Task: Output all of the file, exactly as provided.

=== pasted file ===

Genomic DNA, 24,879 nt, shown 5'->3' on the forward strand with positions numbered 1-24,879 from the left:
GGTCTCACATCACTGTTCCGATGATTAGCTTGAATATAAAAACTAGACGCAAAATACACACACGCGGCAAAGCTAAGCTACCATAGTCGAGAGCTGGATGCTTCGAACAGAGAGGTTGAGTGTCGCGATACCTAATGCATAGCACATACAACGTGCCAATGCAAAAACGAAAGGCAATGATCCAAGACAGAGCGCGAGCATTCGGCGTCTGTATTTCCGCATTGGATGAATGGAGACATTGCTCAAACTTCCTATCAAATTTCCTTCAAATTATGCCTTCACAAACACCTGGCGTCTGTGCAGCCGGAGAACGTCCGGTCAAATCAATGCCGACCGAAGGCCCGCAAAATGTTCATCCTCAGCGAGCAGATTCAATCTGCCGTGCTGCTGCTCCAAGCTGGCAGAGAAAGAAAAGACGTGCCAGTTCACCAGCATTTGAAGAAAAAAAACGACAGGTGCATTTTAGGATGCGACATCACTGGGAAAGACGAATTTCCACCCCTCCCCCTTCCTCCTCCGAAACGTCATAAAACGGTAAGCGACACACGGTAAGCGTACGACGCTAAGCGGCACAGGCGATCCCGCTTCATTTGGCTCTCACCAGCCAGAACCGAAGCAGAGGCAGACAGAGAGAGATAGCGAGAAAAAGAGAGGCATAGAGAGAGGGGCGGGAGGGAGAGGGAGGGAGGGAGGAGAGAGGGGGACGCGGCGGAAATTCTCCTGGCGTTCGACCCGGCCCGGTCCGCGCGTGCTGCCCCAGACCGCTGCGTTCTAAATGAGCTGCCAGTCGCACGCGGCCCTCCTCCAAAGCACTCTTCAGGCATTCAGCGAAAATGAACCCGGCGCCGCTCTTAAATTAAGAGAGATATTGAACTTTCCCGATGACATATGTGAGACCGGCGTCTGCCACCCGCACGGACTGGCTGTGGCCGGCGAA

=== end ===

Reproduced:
Genomic DNA, 24,879 nt, shown 5'->3' on the forward strand with positions numbered 1-24,879 from the left:
GGTCTCACATCACTGTTCCGATGATTAGCTTGAATATAAAAACTAGACGCAAAATACACACACGCGGCAAAGCTAAGCTACCATAGTCGAGAGCTGGATGCTTCGAACAGAGAGGTTGAGTGTCGCGATACCTAATGCATAGCACATACAACGTGCCAATGCAAAAACGAAAGGCAATGATCCAAGACAGAGCGCGAGCATTCGGCGTCTGTATTTCCGCATTGGATGAATGGAGACATTGCTCAAACTTCCTATCAAATTTCCTTCAAATTATGCCTTCACAAACACCTGGCGTCTGTGCAGCCGGAGAACGTCCGGTCAAATCAATGCCGACCGAAGGCCCGCAAAATGTTCATCCTCAGCGAGCAGATTCAATCTGCCGTGCTGCTGCTCCAAGCTGGCAGAGAAAGAAAAGACGTGCCAGTTCACCAGCATTTGAAGAAAAAAAACGACAGGTGCATTTTAGGATGCGACATCACTGGGAAAGACGAATTTCCACCCCTCCCCCTTCCTCCTCCGAAACGTCATAAAACGGTAAGCGACACACGGTAAGCGTACGACGCTAAGCGGCACAGGCGATCCCGCTTCATTTGGCTCTCACCAGCCAGAACCGAAGCAGAGGCAGACAGAGAGAGATAGCGAGAAAAAGAGAGGCATAGAGAGAGGGGCGGGAGGGAGAGGGAGGGAGGGAGGAGAGAGGGGGACGCGGCGGAAATTCTCCTGGCGTTCGACCCGGCCCGGTCCGCGCGTGCTGCCCCAGACCGCTGCGTTCTAAATGAGCTGCCAGTCGCACGCGGCCCTCCTCCAAAGCACTCTTCAGGCATTCAGCGAAAATGAACCCGGCGCCGCTCTTAAATTAAGAGAGATATTGAACTTTCCCGATGACATATGTGAGACCGGCGTCTGCCACCCGCACGGACTGGCTGTGGCCGGCGAA